Let’s face it, zombies can be boring sometimes. Don’t get me wrong, I absolutely love the zombie genre, but it’s certainly riddled with it’s fair share of clichés and tropes that can make even the coolest zombie story slightly predictable. After all, there are only so many variations on “survivors fighting zombies” that people can write.
So, I thought that I’d offer you a few tips about how to make your zombie story interesting enough to stand out from the crowd:
1) Historical settings: If mainstream cinema and most videogames are to be believed, zombies are an extremely modern thing that only ever appear in present-day settings.
Of course, this also means that the settings of these stories aren’t that interesting – because they’re based on the boring, ordinary current modern world. Since it costs a lot to make a zombie game or a movie, the people who make them often tend to “play it safe” and use instantly-recognisable modern settings.
Writers, of course, have none of these limitations. So, one of the best ways to make your zombie story interesting is to set it in the past. There are quite a few novelistic examples of this and they’re all innovative and interesting – for the simple reason that they show zombies appearing in periods of history where you wouldn’t usually expect to see zombies.
To give you one of many examples, check out a book called “The Viking Dead” by Toby Venables. As the title suggests, this is a novel about a zombie apocalypse in viking-era Scandinavia and, yes, it is amazing.
2) Don’t write horror: Yes, zombies can be gross, disgusting or gruesome – but they usually aren’t really that scary. Even modern fast-moving zombies are no scarier than any other type of monster. And, as any fan of the horror genre will tell you – monsters aren’t inherently scary.
Still, zombies are zombies. They’re one of the coolest types of monster available to writers, even if they aren’t that scary. So, why not try using them in stories that aren’t horror stories?
The classic example of this is, obviously, a certain film called “Shaun Of The Dead“. But, in addition to comedy stories, zombies also have a lot of potential for mystery stories, for thrilling stories, for tragic stories, for sci-fi stories, for fantasy stories etc…..
So, remember, you don’t have to write a horror story if you’re writing a zombie story.
3) Shock your audience (but not with gore): In most of the Western world at least, literature has thankfully escaped the kind of heavy-handed censorship that films sometimes fall victim to. For example, an extremely gory scene that might get censored or toned down in a film won’t get censored or toned down in a novel.
But, as a consequence of this, fans of zombie fiction are one of the most cynical and jaded groups of people you can imagine. We’re very difficult to shock with gruesome scenes alone, because we’ve read it all before.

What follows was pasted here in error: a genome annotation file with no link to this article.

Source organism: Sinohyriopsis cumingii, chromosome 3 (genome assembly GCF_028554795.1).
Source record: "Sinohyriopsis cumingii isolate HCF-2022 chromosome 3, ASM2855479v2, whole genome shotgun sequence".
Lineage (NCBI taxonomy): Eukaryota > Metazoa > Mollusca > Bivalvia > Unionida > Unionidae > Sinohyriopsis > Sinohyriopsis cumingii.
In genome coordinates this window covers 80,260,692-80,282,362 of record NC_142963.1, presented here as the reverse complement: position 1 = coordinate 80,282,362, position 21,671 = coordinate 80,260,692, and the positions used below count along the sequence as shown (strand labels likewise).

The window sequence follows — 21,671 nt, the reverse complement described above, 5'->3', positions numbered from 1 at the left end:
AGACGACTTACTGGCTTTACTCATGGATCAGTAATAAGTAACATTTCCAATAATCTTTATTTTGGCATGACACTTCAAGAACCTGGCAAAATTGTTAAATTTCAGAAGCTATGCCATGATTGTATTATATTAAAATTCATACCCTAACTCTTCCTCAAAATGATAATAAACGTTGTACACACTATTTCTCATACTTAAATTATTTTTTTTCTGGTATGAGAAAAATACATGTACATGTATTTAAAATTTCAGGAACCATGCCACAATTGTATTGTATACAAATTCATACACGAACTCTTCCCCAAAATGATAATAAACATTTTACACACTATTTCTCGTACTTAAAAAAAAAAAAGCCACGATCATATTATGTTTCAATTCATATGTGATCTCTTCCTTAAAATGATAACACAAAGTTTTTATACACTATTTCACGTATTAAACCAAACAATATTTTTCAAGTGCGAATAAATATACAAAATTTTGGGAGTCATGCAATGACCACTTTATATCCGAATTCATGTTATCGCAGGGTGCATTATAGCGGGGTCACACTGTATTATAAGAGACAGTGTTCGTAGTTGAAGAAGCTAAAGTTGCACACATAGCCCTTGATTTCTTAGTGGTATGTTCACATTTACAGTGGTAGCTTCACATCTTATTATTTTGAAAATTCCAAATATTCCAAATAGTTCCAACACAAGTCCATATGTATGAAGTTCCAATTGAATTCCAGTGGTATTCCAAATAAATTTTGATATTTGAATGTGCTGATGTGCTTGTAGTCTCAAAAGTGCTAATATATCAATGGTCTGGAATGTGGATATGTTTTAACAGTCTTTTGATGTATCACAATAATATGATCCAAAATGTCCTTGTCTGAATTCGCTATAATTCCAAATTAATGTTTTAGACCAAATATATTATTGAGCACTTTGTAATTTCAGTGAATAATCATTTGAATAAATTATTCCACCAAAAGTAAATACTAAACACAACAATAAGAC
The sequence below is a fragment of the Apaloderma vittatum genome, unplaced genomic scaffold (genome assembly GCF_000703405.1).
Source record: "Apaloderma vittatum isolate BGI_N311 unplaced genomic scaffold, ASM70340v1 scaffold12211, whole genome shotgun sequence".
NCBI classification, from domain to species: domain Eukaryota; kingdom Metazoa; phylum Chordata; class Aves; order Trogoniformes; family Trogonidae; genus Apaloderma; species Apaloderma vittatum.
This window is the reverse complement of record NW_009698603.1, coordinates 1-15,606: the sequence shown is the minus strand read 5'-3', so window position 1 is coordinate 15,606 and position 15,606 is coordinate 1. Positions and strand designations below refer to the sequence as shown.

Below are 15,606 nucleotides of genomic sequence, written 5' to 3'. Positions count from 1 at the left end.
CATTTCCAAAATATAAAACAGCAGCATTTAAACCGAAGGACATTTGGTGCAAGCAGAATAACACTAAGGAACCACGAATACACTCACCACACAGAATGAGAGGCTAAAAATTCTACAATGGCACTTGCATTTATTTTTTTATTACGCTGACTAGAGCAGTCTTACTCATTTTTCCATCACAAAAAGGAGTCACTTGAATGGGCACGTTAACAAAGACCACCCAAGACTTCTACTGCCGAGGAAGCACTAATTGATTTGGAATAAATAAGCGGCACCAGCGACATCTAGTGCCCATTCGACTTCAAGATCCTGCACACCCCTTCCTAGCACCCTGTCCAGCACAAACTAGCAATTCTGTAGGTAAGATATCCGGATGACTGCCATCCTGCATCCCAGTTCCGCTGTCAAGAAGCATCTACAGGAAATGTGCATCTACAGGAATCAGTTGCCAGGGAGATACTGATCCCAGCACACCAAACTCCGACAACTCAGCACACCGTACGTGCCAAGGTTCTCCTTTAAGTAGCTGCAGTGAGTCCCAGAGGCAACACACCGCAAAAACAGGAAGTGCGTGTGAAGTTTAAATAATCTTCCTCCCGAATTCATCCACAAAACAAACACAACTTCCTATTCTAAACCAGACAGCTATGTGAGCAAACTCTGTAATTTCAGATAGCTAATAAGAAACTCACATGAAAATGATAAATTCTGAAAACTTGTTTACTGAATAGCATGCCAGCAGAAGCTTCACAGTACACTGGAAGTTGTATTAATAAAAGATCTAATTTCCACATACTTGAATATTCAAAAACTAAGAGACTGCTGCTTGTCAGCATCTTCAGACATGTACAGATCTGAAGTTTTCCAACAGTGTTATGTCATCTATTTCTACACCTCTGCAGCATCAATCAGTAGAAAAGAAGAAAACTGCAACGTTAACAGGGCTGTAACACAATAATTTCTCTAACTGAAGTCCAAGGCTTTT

Yes, some writers can write about gruesome stuff in a way that can still make even the most hardened horror fan grimace slightly (a good example of this would be “Double Dead” by Chuck Wendig), but this takes talent and a lot of imagination.
So, if you can’t easily shock your audience with blood and guts, what can you shock them with? Simple, you shock them with the story itself, with the characters in your story and other things like that.
To give you an example of what I mean, a story about hordes of zombies overrunning a large city isn’t very shocking (regardless of how gory it is) – after all, we’ve all read, watched and/or played things like this many times before.
But, a completely bloodless story about zombies who only become zombies at night (and are perfectly normal human beings during the day) would be a lot more shocking – because it hasn’t really been done that often before.
4) Change your zombies: When fast-moving zombies first gained popular recognition in Danny Boyle’s “28 Days Later“, they were a real breath of fresh air for the zombie genre. Zombies had gone from creatures who were fairly harmless if you kept your distance and avoided large groups of them to being a real and immediate threat.
But, of course, many zombie movies, TV shows and computer games later – fast-moving zombies are fairly “ordinary” these days. What was once a really interesting innovation is now just another part of the genre.
So, and you can probably guess where this is going here, try to think of a new “quirk” that your zombies have that hasn’t really been seen before. Try to think of a new characteristic for your zombies (eg: X-ray vision, bat-like echolocation etc…) that means that your characters can’t just survive by remembering things that they’ve learnt from watching zombie movies.
Anyway, I hope that this was useful 🙂